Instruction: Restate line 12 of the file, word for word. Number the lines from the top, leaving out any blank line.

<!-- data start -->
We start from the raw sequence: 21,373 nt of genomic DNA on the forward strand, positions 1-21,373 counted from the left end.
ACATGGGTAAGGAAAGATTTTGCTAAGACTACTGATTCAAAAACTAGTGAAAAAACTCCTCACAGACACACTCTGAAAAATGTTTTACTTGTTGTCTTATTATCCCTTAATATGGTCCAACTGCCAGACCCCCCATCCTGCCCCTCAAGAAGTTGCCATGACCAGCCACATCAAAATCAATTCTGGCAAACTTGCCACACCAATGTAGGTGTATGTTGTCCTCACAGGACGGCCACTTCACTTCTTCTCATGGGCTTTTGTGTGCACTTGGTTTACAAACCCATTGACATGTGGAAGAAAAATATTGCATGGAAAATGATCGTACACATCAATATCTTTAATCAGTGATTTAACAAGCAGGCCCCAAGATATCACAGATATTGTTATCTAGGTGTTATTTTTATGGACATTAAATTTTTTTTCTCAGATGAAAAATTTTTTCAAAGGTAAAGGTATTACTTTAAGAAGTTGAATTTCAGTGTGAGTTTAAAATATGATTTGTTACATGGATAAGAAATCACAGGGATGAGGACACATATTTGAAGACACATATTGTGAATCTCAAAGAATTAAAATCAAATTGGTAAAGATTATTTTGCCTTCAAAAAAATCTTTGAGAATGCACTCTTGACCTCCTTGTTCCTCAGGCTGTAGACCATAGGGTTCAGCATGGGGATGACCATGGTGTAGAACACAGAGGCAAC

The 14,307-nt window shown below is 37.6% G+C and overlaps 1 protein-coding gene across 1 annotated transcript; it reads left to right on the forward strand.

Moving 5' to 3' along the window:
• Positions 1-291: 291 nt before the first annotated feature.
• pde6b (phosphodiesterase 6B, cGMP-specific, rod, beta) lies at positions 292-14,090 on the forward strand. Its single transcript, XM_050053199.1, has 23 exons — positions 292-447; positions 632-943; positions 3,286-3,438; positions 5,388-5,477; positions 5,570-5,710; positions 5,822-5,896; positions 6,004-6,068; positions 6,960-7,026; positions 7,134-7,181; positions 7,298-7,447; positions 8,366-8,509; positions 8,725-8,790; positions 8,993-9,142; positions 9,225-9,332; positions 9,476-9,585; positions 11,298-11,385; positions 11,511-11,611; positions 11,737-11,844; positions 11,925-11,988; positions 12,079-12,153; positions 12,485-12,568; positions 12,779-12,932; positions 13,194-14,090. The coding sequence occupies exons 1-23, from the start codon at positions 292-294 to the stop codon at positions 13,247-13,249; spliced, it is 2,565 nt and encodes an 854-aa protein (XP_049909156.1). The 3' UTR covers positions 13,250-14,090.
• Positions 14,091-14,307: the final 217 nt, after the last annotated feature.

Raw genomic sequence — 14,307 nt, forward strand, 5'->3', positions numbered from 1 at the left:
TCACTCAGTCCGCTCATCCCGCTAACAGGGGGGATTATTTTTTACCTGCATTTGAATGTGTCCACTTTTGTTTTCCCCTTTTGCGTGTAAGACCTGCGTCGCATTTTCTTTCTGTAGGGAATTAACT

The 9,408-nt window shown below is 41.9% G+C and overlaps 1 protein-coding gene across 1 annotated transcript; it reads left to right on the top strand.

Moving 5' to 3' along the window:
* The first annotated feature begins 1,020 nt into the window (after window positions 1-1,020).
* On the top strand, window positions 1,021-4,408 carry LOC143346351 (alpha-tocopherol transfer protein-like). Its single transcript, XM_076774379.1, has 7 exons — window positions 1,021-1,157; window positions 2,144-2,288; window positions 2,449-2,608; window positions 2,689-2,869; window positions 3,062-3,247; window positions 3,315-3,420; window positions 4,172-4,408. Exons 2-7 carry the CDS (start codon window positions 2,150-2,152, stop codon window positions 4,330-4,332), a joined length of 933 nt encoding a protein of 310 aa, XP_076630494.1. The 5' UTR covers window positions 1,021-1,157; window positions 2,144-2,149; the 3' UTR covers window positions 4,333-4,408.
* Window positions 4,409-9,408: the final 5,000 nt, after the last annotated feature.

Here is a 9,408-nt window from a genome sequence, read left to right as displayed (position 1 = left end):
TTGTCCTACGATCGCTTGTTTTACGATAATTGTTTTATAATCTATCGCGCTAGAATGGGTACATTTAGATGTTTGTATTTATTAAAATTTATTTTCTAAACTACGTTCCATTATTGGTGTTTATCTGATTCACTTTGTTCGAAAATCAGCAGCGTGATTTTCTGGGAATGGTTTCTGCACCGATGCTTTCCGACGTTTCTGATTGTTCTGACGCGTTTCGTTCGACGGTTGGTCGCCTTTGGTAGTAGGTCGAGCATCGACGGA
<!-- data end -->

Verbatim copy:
* The first annotated feature begins 1,020 nt into the window (after window positions 1-1,020).